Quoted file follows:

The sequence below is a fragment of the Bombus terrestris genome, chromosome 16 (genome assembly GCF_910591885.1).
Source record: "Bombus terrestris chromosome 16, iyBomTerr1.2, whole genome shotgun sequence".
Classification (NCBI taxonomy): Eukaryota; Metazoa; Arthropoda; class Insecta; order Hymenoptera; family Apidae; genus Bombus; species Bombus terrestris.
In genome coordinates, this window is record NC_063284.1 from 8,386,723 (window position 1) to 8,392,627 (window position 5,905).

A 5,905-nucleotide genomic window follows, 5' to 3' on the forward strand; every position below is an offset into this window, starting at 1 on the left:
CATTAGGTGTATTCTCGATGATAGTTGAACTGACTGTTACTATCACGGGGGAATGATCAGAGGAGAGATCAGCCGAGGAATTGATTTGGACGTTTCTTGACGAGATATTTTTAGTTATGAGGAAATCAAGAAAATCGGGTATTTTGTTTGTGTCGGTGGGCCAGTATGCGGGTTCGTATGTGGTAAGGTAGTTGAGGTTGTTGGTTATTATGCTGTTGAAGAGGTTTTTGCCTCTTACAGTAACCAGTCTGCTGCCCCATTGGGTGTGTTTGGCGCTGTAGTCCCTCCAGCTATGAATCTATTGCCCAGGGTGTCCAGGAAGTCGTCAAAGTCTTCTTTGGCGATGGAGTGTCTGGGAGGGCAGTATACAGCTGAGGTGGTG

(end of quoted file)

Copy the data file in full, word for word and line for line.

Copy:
The sequence below is a fragment of the Bombus terrestris genome, chromosome 16 (genome assembly GCF_910591885.1).
Source record: "Bombus terrestris chromosome 16, iyBomTerr1.2, whole genome shotgun sequence".
Classification (NCBI taxonomy): Eukaryota; Metazoa; Arthropoda; class Insecta; order Hymenoptera; family Apidae; genus Bombus; species Bombus terrestris.
In genome coordinates, this window is record NC_063284.1 from 8,386,723 (window position 1) to 8,392,627 (window position 5,905).

A 5,905-nucleotide genomic window follows, 5' to 3' on the forward strand; every position below is an offset into this window, starting at 1 on the left:
CATTAGGTGTATTCTCGATGATAGTTGAACTGACTGTTACTATCACGGGGGAATGATCAGAGGAGAGATCAGCCGAGGAATTGATTTGGACGTTTCTTGACGAGATATTTTTAGTTATGAGGAAATCAAGAAAATCGGGTATTTTGTTTGTGTCGGTGGGCCAGTATGCGGGTTCGTATGTGGTAAGGTAGTTGAGGTTGTTGGTTATTATGCTGTTGAAGAGGTTTTTGCCTCTTACAGTAACCAGTCTGCTGCCCCATTGGGTGTGTTTGGCGCTGTAGTCCCTCCAGCTATGAATCTATTGCCCAGGGTGTCCAGGAAGTCGTCAAAGTCTTCTTTGGCGATGGAGTGTCTGGGAGGGCAGTATACAGCTGAGGTGGTG